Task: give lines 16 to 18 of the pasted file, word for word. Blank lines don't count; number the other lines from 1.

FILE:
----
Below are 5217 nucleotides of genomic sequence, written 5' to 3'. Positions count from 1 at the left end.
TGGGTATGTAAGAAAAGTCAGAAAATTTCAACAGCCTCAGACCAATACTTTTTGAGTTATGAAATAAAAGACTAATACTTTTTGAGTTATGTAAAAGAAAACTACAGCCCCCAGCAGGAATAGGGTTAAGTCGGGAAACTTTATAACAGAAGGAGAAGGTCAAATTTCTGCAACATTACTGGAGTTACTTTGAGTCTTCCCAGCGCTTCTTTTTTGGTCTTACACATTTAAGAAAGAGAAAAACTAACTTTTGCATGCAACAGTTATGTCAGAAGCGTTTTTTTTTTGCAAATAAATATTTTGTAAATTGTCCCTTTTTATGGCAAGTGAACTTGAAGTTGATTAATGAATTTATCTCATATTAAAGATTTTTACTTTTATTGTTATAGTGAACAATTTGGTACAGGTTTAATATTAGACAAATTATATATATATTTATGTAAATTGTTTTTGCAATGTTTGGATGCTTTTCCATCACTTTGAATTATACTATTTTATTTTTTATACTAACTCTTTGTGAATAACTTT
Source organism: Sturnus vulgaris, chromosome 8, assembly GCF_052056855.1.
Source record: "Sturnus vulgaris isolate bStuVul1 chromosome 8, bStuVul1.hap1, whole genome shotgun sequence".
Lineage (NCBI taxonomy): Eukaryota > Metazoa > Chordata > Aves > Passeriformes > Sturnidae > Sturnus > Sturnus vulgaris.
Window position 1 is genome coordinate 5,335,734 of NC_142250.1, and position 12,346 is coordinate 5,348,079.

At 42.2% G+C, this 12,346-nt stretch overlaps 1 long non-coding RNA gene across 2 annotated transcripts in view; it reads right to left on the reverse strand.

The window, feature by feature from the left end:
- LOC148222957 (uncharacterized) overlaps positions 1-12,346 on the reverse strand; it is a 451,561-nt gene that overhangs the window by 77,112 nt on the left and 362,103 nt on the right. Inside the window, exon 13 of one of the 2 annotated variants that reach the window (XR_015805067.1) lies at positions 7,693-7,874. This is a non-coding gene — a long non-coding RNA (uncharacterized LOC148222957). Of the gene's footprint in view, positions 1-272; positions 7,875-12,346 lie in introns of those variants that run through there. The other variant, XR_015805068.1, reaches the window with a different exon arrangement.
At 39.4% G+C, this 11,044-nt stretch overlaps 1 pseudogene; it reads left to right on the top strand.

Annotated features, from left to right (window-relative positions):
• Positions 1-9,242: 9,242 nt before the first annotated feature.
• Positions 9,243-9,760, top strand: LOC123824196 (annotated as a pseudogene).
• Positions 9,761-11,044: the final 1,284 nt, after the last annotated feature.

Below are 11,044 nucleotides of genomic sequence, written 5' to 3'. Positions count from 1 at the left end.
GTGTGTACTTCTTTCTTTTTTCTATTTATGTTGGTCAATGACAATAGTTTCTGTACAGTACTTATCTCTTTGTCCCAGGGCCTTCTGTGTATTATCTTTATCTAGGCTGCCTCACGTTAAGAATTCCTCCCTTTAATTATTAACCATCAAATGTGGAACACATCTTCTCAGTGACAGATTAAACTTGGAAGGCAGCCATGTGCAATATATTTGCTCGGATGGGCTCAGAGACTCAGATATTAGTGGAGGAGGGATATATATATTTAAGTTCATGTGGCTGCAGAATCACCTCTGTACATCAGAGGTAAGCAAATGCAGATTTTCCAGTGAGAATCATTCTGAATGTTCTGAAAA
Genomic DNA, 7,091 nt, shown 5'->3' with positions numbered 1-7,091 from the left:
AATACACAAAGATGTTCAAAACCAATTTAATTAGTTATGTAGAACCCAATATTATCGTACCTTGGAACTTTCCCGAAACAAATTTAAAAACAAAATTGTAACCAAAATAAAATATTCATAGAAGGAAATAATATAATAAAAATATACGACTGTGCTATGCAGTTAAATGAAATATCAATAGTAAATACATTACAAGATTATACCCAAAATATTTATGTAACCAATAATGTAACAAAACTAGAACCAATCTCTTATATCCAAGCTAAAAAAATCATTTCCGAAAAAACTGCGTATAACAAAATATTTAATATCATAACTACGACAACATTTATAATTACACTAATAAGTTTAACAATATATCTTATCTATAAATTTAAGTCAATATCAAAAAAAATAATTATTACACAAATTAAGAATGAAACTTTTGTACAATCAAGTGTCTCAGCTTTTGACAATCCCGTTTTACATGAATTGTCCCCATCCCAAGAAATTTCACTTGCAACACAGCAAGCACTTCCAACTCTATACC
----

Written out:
GTGTGTACTTCTTTCTTTTTTCTATTTATGTTGGTCAATGACAATAGTTTCTGTACAGTACTTATCTCTTTGTCCCAGGGCCTTCTGTGTATTATCTTTATCTAGGCTGCCTCACGTTAAGAATTCCTCCCTTTAATTATTAACCATCAAATGTGGAACACATCTTCTCAGTGACAGATTAAACTTGGAAGGCAGCCATGTGCAATATATTTGCTCGGATGGGCTCAGAGACTCAGATATTAGTGGAGGAGGGATATATATATTTAAGTTCATGTGGCTGCAGAATCACCTCTGTACATCAGAGGTAAGCAAATGCAGATTTTCCAGTGAGAATCATTCTGAATGTTCTGAAAA
Genomic DNA, 7,091 nt, shown 5'->3' with positions numbered 1-7,091 from the left:
AATACACAAAGATGTTCAAAACCAATTTAATTAGTTATGTAGAACCCAATATTATCGTACCTTGGAACTTTCCCGAAACAAATTTAAAAACAAAATTGTAACCAAAATAAAATATTCATAGAAGGAAATAATATAATAAAAATATACGACTGTGCTATGCAGTTAAATGAAATATCAATAGTAAATACATTACAAGATTATACCCAAAATATTTATGTAACCAATAATGTAACAAAACTAGAACCAATCTCTTATATCCAAGCTAAAAAAATCATTTCCGAAAAAACTGCGTATAACAAAATATTTAATATCATAACTACGACAACATTTATAATTACACTAATAAGTTTAACAATATATCTTATCTATAAATTTAAGTCAATATCAAAAAAAATAATTATTACACAAATTAAGAATGAAACTTTTGTACAATCAAGTGTCTCAGCTTTTGACAATCCCGTTTTACATGAATTGTCCCCATCCCAAGAAATTTCACTTGCAACACAGCAAGCACTTCCAACTCTATACC